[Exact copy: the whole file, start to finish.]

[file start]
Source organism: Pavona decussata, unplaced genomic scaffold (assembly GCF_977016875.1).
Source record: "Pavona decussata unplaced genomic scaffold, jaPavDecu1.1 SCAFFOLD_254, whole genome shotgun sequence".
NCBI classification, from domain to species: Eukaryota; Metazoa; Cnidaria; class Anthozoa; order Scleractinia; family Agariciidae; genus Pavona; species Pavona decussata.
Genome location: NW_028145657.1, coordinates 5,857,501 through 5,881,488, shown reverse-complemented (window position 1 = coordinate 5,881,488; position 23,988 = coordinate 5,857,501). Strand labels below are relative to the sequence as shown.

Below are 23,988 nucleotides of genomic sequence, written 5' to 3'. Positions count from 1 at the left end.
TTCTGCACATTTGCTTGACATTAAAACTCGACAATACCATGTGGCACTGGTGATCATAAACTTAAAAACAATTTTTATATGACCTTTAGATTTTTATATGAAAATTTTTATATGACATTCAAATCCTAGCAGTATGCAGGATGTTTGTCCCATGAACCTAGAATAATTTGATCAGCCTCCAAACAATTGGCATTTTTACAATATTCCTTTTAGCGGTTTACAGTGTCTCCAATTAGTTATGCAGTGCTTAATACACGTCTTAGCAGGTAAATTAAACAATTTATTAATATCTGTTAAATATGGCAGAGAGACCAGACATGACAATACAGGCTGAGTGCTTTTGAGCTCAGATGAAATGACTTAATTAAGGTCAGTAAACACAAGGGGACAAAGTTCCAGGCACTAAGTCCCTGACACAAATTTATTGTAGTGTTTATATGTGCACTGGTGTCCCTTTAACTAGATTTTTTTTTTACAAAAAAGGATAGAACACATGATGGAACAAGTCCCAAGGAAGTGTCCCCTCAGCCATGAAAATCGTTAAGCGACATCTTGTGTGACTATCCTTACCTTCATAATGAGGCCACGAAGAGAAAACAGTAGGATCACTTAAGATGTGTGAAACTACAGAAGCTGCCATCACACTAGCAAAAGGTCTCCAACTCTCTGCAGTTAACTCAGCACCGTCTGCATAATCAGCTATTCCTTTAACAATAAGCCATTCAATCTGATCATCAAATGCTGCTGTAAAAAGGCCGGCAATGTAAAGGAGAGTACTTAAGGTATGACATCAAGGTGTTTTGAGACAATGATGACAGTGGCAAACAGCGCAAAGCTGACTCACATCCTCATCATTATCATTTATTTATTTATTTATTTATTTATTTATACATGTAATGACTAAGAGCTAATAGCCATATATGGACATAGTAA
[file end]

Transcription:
Source organism: Pavona decussata, unplaced genomic scaffold (assembly GCF_977016875.1).
Source record: "Pavona decussata unplaced genomic scaffold, jaPavDecu1.1 SCAFFOLD_254, whole genome shotgun sequence".
NCBI classification, from domain to species: Eukaryota; Metazoa; Cnidaria; class Anthozoa; order Scleractinia; family Agariciidae; genus Pavona; species Pavona decussata.
Genome location: NW_028145657.1, coordinates 5,857,501 through 5,881,488, shown reverse-complemented (window position 1 = coordinate 5,881,488; position 23,988 = coordinate 5,857,501). Strand labels below are relative to the sequence as shown.

Below are 23,988 nucleotides of genomic sequence, written 5' to 3'. Positions count from 1 at the left end.
TTCTGCACATTTGCTTGACATTAAAACTCGACAATACCATGTGGCACTGGTGATCATAAACTTAAAAACAATTTTTATATGACCTTTAGATTTTTATATGAAAATTTTTATATGACATTCAAATCCTAGCAGTATGCAGGATGTTTGTCCCATGAACCTAGAATAATTTGATCAGCCTCCAAACAATTGGCATTTTTACAATATTCCTTTTAGCGGTTTACAGTGTCTCCAATTAGTTATGCAGTGCTTAATACACGTCTTAGCAGGTAAATTAAACAATTTATTAATATCTGTTAAATATGGCAGAGAGACCAGACATGACAATACAGGCTGAGTGCTTTTGAGCTCAGATGAAATGACTTAATTAAGGTCAGTAAACACAAGGGGACAAAGTTCCAGGCACTAAGTCCCTGACACAAATTTATTGTAGTGTTTATATGTGCACTGGTGTCCCTTTAACTAGATTTTTTTTTTACAAAAAAGGATAGAACACATGATGGAACAAGTCCCAAGGAAGTGTCCCCTCAGCCATGAAAATCGTTAAGCGACATCTTGTGTGACTATCCTTACCTTCATAATGAGGCCACGAAGAGAAAACAGTAGGATCACTTAAGATGTGTGAAACTACAGAAGCTGCCATCACACTAGCAAAAGGTCTCCAACTCTCTGCAGTTAACTCAGCACCGTCTGCATAATCAGCTATTCCTTTAACAATAAGCCATTCAATCTGATCATCAAATGCTGCTGTAAAAAGGCCGGCAATGTAAAGGAGAGTACTTAAGGTATGACATCAAGGTGTTTTGAGACAATGATGACAGTGGCAAACAGCGCAAAGCTGACTCACATCCTCATCATTATCATTTATTTATTTATTTATTTATTTATTTATACATGTAATGACTAAGAGCTAATAGCCATATATGGACATAGTAA